Short-term outcomes of single event multilevel surgery for children with diplegia in a South African setting
Background: Although single event multilevel surgery (SEMLS) is well supported in the literature for walking children with cerebral palsy (CP) there is little evidence to show the outcomes in developing countries with limited resources. Further there is no literature reporting on the use of SEMLS in walking children with HIV encephalopathy (HIVE). The primary aim of this study was to investigate whether SEMLS can have good short-term outcomes in a South African setting, and the secondary aim was to compare the outcomes of SEMLS in children with diplegia secondary to CP and HIVE.
Methods: A prospective cohort study of ten children with spastic diplegia was enrolled (six with CP, four with HIVE) and followed up for 12 months. All children underwent SEMLS and received peri-operative therapy at a local clinic, hospital or a special-needs school. The primary outcome measures were the Edinburgh Visual Gait Score (EVGS), Gross Motor Function Measure-66 (GMFM-66) and the Functional Mobility Scale (FMS) measured pre-operatively (T1), at six months (T2) and at one year (T3).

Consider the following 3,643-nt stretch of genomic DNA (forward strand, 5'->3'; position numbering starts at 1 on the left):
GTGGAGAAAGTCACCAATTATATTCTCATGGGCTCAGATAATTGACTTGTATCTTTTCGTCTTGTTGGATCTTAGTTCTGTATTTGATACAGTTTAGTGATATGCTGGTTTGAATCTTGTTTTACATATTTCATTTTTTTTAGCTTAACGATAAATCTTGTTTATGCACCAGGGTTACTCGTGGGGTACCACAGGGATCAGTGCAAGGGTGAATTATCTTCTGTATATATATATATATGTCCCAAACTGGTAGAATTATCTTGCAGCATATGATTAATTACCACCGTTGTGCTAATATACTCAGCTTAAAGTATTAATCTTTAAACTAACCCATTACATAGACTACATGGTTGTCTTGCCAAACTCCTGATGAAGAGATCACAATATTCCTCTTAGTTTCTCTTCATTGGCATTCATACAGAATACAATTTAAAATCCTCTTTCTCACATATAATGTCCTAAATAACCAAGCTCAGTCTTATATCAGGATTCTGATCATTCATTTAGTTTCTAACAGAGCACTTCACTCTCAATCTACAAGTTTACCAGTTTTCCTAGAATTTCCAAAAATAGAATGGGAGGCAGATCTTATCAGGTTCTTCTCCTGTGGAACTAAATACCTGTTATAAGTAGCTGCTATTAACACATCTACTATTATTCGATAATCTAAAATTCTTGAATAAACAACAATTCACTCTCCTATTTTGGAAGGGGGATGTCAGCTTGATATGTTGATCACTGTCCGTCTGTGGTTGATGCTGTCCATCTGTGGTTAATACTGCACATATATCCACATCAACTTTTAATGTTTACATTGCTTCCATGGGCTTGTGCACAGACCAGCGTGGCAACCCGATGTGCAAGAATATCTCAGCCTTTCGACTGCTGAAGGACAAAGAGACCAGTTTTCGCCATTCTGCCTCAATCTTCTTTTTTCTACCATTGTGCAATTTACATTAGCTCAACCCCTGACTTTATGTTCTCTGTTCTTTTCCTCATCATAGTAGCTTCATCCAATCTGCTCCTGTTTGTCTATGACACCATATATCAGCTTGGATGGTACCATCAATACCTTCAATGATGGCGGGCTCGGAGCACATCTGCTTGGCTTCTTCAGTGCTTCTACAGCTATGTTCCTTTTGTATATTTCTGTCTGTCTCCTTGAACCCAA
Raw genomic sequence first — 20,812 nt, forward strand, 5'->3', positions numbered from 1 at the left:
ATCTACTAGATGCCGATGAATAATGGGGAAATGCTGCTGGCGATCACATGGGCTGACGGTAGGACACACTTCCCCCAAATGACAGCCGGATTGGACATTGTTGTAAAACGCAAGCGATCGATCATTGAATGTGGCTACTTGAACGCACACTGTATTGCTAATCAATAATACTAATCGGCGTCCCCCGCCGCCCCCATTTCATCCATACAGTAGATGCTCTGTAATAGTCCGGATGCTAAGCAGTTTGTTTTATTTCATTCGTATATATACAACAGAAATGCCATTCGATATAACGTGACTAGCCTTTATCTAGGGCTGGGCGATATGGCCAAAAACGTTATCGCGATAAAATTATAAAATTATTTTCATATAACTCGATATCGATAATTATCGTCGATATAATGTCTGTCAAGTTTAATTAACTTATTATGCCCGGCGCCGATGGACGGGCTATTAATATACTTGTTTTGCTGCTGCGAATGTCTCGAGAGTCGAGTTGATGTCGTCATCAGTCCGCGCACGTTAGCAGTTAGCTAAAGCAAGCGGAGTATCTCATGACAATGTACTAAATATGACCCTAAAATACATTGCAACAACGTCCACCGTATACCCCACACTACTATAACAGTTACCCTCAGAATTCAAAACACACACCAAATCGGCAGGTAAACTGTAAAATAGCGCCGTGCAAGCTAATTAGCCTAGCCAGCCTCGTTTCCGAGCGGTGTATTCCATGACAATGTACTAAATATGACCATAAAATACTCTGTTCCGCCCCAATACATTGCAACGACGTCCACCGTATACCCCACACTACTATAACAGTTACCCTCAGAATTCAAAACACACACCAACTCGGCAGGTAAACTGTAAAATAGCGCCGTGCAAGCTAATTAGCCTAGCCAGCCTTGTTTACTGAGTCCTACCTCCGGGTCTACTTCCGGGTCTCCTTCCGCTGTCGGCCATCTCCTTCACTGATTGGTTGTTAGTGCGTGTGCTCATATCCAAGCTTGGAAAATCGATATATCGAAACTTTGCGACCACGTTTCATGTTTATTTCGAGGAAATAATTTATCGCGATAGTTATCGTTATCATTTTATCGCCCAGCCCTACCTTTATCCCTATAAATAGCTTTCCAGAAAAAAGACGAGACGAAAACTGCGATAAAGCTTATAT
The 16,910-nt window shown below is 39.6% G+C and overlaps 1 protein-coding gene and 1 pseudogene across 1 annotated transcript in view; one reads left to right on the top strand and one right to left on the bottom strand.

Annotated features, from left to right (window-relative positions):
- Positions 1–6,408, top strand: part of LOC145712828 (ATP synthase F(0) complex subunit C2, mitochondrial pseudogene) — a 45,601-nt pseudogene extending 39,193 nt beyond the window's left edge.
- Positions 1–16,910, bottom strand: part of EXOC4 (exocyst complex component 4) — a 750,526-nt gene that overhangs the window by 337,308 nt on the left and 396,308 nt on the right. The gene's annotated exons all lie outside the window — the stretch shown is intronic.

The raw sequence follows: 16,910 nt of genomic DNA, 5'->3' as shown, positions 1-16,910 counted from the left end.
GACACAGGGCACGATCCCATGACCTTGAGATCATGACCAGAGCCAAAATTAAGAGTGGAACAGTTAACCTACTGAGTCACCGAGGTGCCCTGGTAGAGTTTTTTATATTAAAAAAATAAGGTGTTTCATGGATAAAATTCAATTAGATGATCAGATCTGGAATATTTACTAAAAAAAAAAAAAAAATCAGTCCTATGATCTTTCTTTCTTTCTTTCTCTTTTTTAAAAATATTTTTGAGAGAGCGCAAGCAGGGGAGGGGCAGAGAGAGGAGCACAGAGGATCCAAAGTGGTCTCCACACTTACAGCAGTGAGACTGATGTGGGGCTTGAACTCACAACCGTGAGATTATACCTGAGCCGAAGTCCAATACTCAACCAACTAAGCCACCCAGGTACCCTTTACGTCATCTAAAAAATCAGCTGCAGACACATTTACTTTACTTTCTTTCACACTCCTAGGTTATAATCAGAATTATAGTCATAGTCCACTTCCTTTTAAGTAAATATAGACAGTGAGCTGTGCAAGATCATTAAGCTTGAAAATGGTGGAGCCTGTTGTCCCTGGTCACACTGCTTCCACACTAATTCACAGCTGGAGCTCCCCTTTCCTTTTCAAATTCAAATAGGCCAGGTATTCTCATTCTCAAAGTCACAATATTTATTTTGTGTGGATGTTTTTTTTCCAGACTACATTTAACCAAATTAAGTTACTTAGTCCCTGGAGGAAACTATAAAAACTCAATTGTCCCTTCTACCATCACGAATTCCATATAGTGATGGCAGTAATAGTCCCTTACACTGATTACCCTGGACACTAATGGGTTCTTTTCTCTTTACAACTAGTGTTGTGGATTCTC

Results: There was an overall mean improvement of 6.4 in the EVGS and 3.2% in the GMFM-66 at the one-year follow-up assessment. The FMS revealed an initial deterioration in function at six months, with return to pre-operative function at the one-year assessment. Improvements in the GMFM-66 were found to be clinically significant. When comparing children with CP to those with HIVE the improvements were similar.
Conclusion: The results of this study indicate that the early outcomes of SEMLS in a South African setting, with scarce resources, are similar to those seen in developed countries. It may also be possible to use the same SEMLS treatment principles seen in the management of children with CP for children with static HIVE. Further follow-up is however needed in both of these areas.
Level of evidence: Level 4